Here are two good reasons for restructuring:
- When you notice communication problems are creating mistakes. This often occurs in larger organizations when departments focus on their own projects resulting in conflict or competition with other departments. A restructuring may be necessary to better communicate, coordinate, and unite efforts.
- When several new staff are added, it is necessary to create new structures for communication, connection, and accountability.
And, here are two bad reasons for restructuring:
Reasons that weak leaders use to restructure; if you are in an organization like this, watch out: weak leadership alert!
- When you want to show that you can take charge and lead, but aren’t really sure what to do; restructuring gives the appearance of leadership and buys time until you figure out what in the world you are going to do. If this is your main motivation, don’t do it. Better focus on real, rather than cosmetic, accomplishments for the organization.
- When you don’t have the courage to confront other leaders in the organization; restructuring can get them out of the way without having to confront them personally.
Paul commands us to be “submitting to one another out of reverence for Christ” (Ephesians 5:21). One thing this means — among many others — is that we should be deferential to others (see also James 3:17; Titus 3:2).
To be sure, we shouldn’t sacrifice matters of core principle, or central doctrines, or ethics of the faith. But when it comes to the arena of Christian freedom, we should have a willingness to defer.
Nonetheless, there is still a need here for wisdom to guide us, because sometimes deferring to others is not the best thing — and it’s not selfish to stay the course.
I made the mistake of “wrong deferring” the other day when I was playing baseball in the street with my kids and some of their friends. They are new to baseball and just coming to understand it. A bit into the game, one of them said “let’s not play in teams, but just individually.”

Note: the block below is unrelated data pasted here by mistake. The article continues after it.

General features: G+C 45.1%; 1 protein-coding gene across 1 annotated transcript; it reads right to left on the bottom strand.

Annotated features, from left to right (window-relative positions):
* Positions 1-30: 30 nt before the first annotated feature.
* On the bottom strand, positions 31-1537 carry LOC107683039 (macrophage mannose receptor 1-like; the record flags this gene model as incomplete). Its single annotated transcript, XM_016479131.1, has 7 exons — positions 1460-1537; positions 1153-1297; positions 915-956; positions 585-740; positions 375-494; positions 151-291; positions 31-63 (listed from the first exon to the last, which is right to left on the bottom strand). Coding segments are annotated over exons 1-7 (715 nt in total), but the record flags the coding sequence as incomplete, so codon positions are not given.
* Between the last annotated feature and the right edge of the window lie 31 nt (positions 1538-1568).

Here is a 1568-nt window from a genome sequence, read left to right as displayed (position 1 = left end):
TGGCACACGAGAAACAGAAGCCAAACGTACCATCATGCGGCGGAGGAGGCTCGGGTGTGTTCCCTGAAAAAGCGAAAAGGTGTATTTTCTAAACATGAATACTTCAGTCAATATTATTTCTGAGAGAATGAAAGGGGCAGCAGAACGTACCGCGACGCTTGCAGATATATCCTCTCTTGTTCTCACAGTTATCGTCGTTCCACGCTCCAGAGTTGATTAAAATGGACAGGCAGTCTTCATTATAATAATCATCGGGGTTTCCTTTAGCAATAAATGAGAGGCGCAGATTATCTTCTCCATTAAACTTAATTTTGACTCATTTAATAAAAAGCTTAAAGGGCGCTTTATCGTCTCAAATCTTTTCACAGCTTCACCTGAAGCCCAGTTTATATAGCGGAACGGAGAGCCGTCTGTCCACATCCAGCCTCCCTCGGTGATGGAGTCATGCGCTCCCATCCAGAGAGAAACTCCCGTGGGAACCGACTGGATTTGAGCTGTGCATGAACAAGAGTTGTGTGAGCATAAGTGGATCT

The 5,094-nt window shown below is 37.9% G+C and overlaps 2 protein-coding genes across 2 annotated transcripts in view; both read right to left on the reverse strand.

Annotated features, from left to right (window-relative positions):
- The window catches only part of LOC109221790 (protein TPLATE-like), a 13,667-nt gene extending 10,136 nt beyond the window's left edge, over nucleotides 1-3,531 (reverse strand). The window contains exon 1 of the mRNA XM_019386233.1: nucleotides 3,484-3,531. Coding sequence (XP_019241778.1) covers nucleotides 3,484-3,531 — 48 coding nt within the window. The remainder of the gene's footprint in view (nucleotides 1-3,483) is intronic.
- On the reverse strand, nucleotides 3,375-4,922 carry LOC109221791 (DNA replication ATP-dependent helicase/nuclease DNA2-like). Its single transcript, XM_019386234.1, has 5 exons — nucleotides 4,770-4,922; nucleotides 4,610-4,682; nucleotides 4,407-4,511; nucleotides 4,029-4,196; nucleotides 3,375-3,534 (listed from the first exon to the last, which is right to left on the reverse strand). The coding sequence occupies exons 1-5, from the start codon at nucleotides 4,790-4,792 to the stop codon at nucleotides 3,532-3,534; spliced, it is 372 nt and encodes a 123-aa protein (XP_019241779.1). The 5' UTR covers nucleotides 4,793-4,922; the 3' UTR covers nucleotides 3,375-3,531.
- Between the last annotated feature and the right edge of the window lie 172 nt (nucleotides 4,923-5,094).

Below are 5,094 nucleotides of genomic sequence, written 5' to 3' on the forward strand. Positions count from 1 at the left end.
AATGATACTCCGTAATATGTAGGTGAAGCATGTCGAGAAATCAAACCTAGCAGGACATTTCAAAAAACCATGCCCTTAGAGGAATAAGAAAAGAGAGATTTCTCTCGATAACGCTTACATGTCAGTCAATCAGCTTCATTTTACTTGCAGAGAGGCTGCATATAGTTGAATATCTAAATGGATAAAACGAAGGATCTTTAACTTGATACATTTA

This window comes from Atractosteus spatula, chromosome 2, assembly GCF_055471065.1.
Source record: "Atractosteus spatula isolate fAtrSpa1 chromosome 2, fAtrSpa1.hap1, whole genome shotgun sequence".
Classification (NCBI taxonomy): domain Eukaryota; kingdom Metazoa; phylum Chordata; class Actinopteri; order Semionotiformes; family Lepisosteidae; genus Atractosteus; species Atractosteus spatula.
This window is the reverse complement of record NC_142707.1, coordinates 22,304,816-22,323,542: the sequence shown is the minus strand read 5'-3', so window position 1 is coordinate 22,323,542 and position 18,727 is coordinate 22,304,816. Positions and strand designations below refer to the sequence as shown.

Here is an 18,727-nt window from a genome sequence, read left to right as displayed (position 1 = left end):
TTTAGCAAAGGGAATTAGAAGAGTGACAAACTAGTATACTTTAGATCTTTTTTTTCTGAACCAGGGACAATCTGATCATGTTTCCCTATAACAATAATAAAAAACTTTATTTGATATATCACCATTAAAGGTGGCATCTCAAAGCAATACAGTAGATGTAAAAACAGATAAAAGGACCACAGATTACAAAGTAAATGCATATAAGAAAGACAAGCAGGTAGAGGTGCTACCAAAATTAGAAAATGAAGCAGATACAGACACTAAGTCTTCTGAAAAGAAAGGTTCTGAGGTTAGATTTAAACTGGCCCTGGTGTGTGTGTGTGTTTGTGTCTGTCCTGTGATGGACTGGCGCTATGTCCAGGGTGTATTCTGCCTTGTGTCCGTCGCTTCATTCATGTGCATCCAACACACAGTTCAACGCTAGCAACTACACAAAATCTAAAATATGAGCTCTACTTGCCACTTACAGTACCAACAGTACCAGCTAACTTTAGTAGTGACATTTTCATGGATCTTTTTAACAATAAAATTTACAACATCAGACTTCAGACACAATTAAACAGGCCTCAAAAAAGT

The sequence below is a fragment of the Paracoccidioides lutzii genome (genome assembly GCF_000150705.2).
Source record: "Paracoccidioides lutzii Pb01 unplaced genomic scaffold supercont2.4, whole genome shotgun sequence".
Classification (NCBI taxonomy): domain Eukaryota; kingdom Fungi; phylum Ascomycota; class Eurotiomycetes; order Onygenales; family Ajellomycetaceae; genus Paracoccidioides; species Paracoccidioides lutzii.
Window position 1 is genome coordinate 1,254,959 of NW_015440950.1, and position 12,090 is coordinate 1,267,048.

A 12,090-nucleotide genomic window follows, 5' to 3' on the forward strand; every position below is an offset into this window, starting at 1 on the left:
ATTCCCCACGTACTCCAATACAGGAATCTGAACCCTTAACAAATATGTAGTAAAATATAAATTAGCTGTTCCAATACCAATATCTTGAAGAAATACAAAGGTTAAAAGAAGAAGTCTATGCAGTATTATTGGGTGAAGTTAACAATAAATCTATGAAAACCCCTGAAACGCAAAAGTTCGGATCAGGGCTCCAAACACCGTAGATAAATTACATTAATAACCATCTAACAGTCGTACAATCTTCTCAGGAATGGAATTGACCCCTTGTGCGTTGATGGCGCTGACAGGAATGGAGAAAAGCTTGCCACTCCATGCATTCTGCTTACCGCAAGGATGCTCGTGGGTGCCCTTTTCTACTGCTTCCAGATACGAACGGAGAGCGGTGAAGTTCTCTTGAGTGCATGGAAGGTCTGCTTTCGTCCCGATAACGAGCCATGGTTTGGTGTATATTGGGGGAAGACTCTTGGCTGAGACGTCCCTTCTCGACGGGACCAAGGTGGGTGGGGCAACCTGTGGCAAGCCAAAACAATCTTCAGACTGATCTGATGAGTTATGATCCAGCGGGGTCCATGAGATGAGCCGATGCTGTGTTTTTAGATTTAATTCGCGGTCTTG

I thought, “OK, doesn’t sound good, but I guess we’ll give that a try.” And, it went horrible. It wasn’t like a game of home run derby, but was confusing. So about an inning later, I said “let’s go back to the other way,” and I explained some basics of the game that are easy to take for granted. Then it went better.
I think it’s important not to have a “the leader always knows best” mentality. That’s why I went ahead with the suggestion that we change the structure of the game around a bit, even though I had a reservation. But, at the same time, sometimes the leader really does know best. So how do you avoid deferring in those cases, without being a squelcher?
In those cases, you need to ask: “Does this person actually know what they are talking about?”
It’s a simple question. If their suggestion comes from actually knowing a bit about the area, even if it sounds a bit outlandish, go ahead and give it a try if the consequences don’t risk sinking the ship.
But if their idea simply comes from not understanding the area, then be gracious, and don’t defer.
But don’t merely stay on track, either (which often equals discounting the suggestion). Rather, stay on track and do some teaching.
That’s critical, because the point of leadership is not just to go places, but to build people up in the process.
Suggestions are often a time for the leader to learn something. Many leaders need to do a better of job of knowing when it’s time to learn.
And then other times, suggestions and ideas are an indication that the person making the suggestion just might be clueless. In those cases, don’t discount them. But don’t defer, either. Take the time to teach.
… to imitate Paul. Or David, or Peter, or James, or the apostle John.
The reason for this is that, first, Paul points us to his own example. “Be imitators of me, as I am of Christ” (1 Corinthians 11:1). So, this is the right thing to do.
But, second, the reason for this is that we actually understand Christ better when we see his image expressed through multiple lenses.
For example, Jesus’ earthly life was prior to the giving of the Spirit and the full commencement of the New Covenant. What does it look like to live out Christ’s example today, in the new covenant era?
One way to know this, of course, is to simply understand the gospels very well and apply his example to our situation. But another way, which helps us from potential misapplication at times, is to look at how his apostles, such as Paul, imitated him — which imitation did happen in the new covenant era.
So by looking not only at how Christ literally lived, but how other “inspired” examples (in a sense) interpreted his example and applied it to their context, we get a better picture of how to imitate Christ himself.
And, through this, we ourselves can also become better reflections of Christ’s character in the world so that we are yet another level of example that helps others see what the Lord is like (1 Thessalonians 1:7; 1 Timothy 4:12).
My friend Lukas Naugle, who is a principal at Marketplace One, has written an excellent, super informative, well reasoned article summarizing some of the main insights he recently gained from reading a few dozen books on faith and work.